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The Statues of Paseo de los Heroes

The fleet was born during the urbanization of TJ's River Zone

By Derrik Chinn

The Statues of Paseo de los Heroes

The Statues of Paseo de los Heroes

An M-shaped structure that’s better known among locals as “Las Tijeras,” for its scissor-blade form, Monumento a México greets fresh arrivals at the first major roundabout in the city after the San Ysidro border crossing. Designed by Mexico City artist Ángela Gurría in 1981, it is said to represent the union of indigenous and European cultures that make up the modern Mexican race.

The 11th and final ruler of the Aztec empire, Cuauhtémoc Moctezuma reigned from 1502 to until the beginning of the Spanish conquest in the 1520s. Crafted by Guerrero artist Alfonso Casarrubias in 1977, he symbolically gazes north toward the States, just a mile away.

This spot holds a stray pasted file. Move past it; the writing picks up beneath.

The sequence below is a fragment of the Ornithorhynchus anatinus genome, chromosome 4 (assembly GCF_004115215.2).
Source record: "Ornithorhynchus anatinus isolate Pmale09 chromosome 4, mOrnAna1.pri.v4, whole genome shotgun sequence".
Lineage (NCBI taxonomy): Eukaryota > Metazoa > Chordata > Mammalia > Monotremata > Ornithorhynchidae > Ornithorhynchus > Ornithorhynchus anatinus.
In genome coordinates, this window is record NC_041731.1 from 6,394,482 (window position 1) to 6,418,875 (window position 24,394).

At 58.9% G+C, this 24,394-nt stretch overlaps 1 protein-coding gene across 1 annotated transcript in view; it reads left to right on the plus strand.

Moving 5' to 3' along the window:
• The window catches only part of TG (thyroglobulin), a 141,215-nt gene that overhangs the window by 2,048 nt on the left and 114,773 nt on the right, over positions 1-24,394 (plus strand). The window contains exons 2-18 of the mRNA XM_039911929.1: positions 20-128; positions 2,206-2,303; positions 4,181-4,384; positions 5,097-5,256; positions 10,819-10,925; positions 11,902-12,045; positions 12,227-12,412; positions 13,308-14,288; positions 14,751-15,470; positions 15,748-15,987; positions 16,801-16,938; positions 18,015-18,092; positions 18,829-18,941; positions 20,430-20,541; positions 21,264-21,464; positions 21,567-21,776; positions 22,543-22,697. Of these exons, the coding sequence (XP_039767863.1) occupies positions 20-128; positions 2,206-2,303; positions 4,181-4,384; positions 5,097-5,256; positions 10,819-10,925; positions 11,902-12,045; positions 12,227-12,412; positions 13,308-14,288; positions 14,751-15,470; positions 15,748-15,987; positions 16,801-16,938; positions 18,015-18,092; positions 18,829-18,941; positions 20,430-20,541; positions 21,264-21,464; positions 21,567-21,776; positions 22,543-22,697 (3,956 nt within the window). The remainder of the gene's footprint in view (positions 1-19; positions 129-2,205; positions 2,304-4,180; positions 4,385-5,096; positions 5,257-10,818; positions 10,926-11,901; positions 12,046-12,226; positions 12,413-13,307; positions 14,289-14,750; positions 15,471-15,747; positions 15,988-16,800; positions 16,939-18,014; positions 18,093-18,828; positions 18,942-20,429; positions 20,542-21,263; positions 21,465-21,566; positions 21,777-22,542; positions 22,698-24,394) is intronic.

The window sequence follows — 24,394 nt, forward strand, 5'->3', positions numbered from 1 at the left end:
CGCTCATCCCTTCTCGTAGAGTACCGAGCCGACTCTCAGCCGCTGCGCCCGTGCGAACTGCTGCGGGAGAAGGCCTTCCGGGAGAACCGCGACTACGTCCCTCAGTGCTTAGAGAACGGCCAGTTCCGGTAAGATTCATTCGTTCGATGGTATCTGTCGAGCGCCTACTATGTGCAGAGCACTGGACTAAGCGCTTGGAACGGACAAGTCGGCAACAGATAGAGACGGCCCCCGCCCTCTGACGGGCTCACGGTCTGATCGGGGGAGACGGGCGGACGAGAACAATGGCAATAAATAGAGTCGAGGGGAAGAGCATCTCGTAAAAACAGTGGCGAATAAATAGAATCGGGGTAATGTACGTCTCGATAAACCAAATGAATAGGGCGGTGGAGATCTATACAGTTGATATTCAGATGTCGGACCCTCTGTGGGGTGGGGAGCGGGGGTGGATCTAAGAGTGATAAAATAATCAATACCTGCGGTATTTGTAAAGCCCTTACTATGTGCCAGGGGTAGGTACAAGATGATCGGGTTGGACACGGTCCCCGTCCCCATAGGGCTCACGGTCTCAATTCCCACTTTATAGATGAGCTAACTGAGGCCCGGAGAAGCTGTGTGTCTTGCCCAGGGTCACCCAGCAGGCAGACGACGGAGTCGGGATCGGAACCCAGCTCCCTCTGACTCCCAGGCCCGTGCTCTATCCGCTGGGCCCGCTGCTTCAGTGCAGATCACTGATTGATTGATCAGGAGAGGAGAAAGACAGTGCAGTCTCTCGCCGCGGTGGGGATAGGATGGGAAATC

The work of Yucatán sculptor Humberto Peraza, Abraham Lincoln came as a gift from the U.S. government, part of a statue exchange between the two countries. In return, Mexico gifted a statue of Benito Juarez, Mexico’s first indigenous president and Lincoln’s would-be counterpart, which stands on North Michigan Avenue in Chicago

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